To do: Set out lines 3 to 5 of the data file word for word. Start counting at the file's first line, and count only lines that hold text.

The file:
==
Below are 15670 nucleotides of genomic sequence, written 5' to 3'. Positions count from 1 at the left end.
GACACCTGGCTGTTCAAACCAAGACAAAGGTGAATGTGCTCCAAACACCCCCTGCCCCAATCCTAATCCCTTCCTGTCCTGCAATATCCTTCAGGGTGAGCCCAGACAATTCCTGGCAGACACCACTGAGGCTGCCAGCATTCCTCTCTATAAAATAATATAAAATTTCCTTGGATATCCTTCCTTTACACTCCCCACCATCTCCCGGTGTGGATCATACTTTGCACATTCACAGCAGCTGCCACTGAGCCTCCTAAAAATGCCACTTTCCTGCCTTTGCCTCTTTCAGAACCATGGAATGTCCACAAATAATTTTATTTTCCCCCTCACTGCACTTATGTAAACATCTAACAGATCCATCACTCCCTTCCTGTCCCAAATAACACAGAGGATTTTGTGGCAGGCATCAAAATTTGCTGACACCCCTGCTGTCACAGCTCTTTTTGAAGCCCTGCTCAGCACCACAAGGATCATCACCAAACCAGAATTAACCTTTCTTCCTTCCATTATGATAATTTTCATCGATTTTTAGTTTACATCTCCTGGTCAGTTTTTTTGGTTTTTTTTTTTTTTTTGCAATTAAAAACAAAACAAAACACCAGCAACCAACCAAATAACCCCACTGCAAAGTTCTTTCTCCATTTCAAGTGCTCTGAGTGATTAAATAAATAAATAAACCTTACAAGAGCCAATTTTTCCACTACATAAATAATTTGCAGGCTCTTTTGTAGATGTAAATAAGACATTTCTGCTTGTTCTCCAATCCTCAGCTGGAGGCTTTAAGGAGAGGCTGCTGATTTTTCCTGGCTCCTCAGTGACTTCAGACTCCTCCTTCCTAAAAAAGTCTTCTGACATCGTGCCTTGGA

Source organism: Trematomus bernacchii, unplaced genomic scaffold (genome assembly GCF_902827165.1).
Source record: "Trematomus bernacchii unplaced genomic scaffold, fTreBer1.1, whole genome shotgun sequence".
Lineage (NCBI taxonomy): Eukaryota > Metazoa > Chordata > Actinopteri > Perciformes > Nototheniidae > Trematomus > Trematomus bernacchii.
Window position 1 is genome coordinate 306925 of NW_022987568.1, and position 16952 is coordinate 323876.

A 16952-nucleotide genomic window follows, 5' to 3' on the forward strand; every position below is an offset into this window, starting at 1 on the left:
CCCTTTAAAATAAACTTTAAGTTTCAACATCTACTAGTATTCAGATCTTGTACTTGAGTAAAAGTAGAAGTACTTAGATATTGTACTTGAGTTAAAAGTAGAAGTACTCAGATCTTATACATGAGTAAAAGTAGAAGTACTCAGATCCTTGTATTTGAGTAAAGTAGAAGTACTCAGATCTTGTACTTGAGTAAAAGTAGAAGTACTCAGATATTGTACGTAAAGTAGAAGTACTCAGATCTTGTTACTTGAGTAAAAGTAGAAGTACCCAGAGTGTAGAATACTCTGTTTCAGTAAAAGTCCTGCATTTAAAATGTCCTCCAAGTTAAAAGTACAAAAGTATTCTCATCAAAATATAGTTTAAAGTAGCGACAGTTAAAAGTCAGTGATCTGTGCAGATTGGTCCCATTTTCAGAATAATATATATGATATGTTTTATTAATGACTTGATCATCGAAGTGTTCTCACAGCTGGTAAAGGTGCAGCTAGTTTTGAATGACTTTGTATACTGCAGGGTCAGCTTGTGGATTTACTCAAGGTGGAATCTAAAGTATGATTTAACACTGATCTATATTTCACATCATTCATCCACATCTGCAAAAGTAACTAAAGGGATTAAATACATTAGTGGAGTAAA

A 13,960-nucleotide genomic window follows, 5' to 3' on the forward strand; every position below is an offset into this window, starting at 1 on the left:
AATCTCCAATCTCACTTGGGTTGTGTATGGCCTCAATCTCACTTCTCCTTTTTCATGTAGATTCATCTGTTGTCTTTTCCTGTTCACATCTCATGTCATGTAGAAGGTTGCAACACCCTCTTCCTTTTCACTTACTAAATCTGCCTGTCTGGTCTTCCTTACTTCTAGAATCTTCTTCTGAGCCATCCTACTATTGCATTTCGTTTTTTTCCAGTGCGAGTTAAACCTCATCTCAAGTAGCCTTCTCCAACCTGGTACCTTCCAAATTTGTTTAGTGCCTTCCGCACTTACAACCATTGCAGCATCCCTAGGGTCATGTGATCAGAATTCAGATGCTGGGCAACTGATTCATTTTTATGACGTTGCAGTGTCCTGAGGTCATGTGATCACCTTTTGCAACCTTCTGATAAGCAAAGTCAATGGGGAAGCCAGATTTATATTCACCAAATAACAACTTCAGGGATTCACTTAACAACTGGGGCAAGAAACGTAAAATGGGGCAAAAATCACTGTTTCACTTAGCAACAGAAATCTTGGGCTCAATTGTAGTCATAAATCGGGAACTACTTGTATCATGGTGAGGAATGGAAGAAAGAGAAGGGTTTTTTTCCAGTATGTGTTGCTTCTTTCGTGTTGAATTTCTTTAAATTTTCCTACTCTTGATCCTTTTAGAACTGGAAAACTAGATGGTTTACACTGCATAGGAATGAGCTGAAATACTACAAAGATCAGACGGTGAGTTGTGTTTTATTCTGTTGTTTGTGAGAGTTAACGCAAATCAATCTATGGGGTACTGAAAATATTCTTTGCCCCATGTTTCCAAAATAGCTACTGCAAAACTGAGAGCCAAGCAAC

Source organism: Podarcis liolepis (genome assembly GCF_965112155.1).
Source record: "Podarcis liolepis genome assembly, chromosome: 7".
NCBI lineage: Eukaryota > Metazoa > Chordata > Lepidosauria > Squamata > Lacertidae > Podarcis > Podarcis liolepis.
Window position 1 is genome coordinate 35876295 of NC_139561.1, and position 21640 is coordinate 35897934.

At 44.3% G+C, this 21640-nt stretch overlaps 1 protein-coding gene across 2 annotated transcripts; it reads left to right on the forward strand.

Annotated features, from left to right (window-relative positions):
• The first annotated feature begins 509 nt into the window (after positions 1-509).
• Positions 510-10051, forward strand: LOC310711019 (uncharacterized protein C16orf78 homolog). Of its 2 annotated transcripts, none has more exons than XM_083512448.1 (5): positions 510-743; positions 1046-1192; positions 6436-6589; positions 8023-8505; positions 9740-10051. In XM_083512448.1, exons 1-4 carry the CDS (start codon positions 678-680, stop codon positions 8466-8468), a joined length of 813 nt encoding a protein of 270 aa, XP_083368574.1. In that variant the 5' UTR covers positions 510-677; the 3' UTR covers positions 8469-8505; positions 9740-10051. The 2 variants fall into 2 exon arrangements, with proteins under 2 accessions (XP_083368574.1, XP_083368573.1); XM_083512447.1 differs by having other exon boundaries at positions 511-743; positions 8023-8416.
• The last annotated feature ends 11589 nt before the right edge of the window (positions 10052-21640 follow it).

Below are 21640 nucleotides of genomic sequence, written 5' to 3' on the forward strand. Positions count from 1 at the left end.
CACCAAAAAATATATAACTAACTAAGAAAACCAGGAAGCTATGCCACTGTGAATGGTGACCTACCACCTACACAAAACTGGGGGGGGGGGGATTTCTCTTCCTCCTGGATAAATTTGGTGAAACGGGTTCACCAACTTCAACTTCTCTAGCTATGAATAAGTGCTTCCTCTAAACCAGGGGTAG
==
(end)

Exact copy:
Source organism: Trematomus bernacchii, unplaced genomic scaffold (genome assembly GCF_902827165.1).
Source record: "Trematomus bernacchii unplaced genomic scaffold, fTreBer1.1, whole genome shotgun sequence".
Lineage (NCBI taxonomy): Eukaryota > Metazoa > Chordata > Actinopteri > Perciformes > Nototheniidae > Trematomus > Trematomus bernacchii.